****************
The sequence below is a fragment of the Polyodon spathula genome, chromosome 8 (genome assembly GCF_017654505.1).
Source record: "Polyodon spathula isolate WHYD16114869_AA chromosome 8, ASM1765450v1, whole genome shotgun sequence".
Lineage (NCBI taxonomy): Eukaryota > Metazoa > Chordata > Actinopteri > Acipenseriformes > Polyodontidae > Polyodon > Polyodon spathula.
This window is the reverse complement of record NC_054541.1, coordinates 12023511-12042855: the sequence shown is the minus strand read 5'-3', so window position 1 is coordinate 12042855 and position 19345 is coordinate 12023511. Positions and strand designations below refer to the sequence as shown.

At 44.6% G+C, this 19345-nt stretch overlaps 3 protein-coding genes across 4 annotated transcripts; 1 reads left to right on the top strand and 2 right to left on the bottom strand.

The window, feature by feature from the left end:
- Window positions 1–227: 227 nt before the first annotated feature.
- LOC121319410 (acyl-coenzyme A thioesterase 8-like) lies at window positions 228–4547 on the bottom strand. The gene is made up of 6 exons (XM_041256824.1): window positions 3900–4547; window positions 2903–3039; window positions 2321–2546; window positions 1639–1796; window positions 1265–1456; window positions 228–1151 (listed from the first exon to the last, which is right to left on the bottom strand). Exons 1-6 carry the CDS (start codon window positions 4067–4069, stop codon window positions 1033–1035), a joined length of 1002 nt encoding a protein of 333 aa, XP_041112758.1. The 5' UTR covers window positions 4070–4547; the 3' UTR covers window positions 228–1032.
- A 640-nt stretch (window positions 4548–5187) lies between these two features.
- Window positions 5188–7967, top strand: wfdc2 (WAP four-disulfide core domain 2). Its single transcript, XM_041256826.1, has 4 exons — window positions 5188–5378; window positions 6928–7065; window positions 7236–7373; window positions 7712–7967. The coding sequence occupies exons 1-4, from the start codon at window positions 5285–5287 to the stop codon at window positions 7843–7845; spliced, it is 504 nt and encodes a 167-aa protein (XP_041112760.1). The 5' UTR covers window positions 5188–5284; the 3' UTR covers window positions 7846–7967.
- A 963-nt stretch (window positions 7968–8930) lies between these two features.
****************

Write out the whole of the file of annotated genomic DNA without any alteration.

The sequence below is a fragment of the Polyodon spathula genome, chromosome 8 (genome assembly GCF_017654505.1).
Source record: "Polyodon spathula isolate WHYD16114869_AA chromosome 8, ASM1765450v1, whole genome shotgun sequence".
Lineage (NCBI taxonomy): Eukaryota > Metazoa > Chordata > Actinopteri > Acipenseriformes > Polyodontidae > Polyodon > Polyodon spathula.
This window is the reverse complement of record NC_054541.1, coordinates 12023511-12042855: the sequence shown is the minus strand read 5'-3', so window position 1 is coordinate 12042855 and position 19345 is coordinate 12023511. Positions and strand designations below refer to the sequence as shown.

At 44.6% G+C, this 19345-nt stretch overlaps 3 protein-coding genes across 4 annotated transcripts; 1 reads left to right on the top strand and 2 right to left on the bottom strand.

The window, feature by feature from the left end:
- Window positions 1–227: 227 nt before the first annotated feature.
- LOC121319410 (acyl-coenzyme A thioesterase 8-like) lies at window positions 228–4547 on the bottom strand. The gene is made up of 6 exons (XM_041256824.1): window positions 3900–4547; window positions 2903–3039; window positions 2321–2546; window positions 1639–1796; window positions 1265–1456; window positions 228–1151 (listed from the first exon to the last, which is right to left on the bottom strand). Exons 1-6 carry the CDS (start codon window positions 4067–4069, stop codon window positions 1033–1035), a joined length of 1002 nt encoding a protein of 333 aa, XP_041112758.1. The 5' UTR covers window positions 4070–4547; the 3' UTR covers window positions 228–1032.
- A 640-nt stretch (window positions 4548–5187) lies between these two features.
- Window positions 5188–7967, top strand: wfdc2 (WAP four-disulfide core domain 2). Its single transcript, XM_041256826.1, has 4 exons — window positions 5188–5378; window positions 6928–7065; window positions 7236–7373; window positions 7712–7967. The coding sequence occupies exons 1-4, from the start codon at window positions 5285–5287 to the stop codon at window positions 7843–7845; spliced, it is 504 nt and encodes a 167-aa protein (XP_041112760.1). The 5' UTR covers window positions 5188–5284; the 3' UTR covers window positions 7846–7967.
- A 963-nt stretch (window positions 7968–8930) lies between these two features.